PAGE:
The very last Churchill I had anything to do with was on Browndown Beach from ST Georges Barracks Gosport. It had a boat shaped top to it and was used as a sea recovery vehicle. I do not think I would have risked seeing if it would float, to start with it looked top heavy.
I would think the Reme museum would be more right than most but they would quote the EMER which is as it came off the production line and before we got our versatile hands on them.

Saturday, 11 February, 2006  
Blogger ritsonvaljos said...

Perhaps it goes to show how difficult it sometimes to correctly identify some things? Dare I use the term 'it is a minefield'?

Although it may not be particularly important about being a Mk I or a Mk II here, sometimes a slight inaccuracy in what is being depicted in a photo may change the whole context of an historical account.

ritsonvaljos

Saturday, 11 February, 2006  
Blogger Peter G said...

I have emailed the REME Museum about this. I bet the outcome will be that the museum has the Mk II with the dummy gun removed for post-war work, but they have used a photo of a Mk I variant on their website to depict it.

As Frank says, from his own experience, "Vehicles supplied as new were very soon adapted as the men using them knew what they wanted and being engineers promptly did it".

I await the REME Museum s's curator's reply with interest.

Saturday, 11 February, 2006  
Blogger Peter G said...

On reflection I now think it is a Mk II after all. I was too busy looking at end details and completely missed the dummy gun. Looking at trees and missing the wood.

I am sure that the REME Museum will confirm it as a Mk II, the Mk I had the machine gun mounts instead of the dummy gun.

My apologies.

Saturday, 11 February, 2006  
Blogger Tomcann said...

My first thought on seeing this picture was that it was a Mk 1 inasmuch as it had the welded plate turret - the Mk 111 & 1V's had the cast turret which pre cluded the use of the 17 pounder as it was too short for that gun's recoil...but I am no expert, a real expert is Gerry Chester of the NIH who still awaits his invitation to join us , he has a complete history of the Churchill - even when it was due for demolition before Longstop in North Africa when a whole troop of B sqaudron managed the scale the heights much to the surprise of the enemy who had no anti- tank weapons up there. This feat ensured the on going production of the Churchill which went on to some 8 Marks. Gerry has some great pictures of this event.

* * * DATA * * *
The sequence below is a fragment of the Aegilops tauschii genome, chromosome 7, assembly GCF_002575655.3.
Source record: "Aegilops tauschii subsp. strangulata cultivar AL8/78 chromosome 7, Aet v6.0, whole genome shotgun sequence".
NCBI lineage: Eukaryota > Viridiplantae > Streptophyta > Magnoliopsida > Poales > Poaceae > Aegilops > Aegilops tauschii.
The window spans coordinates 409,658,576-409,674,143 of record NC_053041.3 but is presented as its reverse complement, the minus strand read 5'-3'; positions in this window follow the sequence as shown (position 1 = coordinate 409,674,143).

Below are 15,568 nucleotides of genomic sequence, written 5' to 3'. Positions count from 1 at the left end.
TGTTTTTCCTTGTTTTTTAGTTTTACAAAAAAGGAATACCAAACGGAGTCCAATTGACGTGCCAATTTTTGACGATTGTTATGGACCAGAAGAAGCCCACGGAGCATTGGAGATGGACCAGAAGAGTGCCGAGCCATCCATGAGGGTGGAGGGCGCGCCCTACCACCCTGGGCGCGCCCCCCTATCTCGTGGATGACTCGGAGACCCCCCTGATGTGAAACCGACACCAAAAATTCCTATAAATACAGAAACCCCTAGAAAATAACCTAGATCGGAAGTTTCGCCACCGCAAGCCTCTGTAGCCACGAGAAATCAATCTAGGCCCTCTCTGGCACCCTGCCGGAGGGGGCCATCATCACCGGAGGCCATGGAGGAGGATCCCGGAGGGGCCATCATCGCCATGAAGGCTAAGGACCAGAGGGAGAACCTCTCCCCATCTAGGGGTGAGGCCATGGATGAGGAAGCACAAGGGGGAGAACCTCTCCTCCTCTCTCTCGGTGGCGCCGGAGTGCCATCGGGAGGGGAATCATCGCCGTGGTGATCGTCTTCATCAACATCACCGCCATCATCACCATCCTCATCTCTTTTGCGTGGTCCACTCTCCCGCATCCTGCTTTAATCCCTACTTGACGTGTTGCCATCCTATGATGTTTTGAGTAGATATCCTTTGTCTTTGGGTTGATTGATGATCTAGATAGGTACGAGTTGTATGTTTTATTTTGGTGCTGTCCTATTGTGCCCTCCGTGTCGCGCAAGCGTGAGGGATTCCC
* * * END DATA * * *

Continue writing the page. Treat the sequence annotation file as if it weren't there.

Sunday, 12 February, 2006  
Blogger Peter G said...

Tom

It was your email to me regarding the turret and gun, which made you think it was a Churchill Mk I, which rang bells with me.

I had completely overlooked the gun, in fact the gun is a dummy which was fitted to the ARV Mk II. The 'turret' was a fixed structure and the 'gun' pointed to the rear.

Sorry for creating this wild goose chase, folks!

Sunday, 12 February, 2006  
Blogger Frank Mee said...

"Oh well" now the flak has stopped flying, is it safe to give more stories and details of my particular expertise,
I talked about the last Churchill I saw with the funny boat shaped extension on top.
It was a BARV Beach armoured recovery vehicle used on the beaches in Normandy. I have a photo but it is mounted on a Sherman Chassis not the Churchill.
As they were rushing all the Churchills out to Tom, he kept losing them, they probably used what was available. I will look into that.

Monday, 13 February, 2006  
Blogger Frank Mee said...

BARV
From Resicast 1/35 Jim Hayes.

Originally based on the Churchill Tank.
The Availability of Shermans from America led to the development of the Barv.
Based on the M4A3 chassis they found that the M4A2's with a more powerful diesel engine and welded hull more suitable.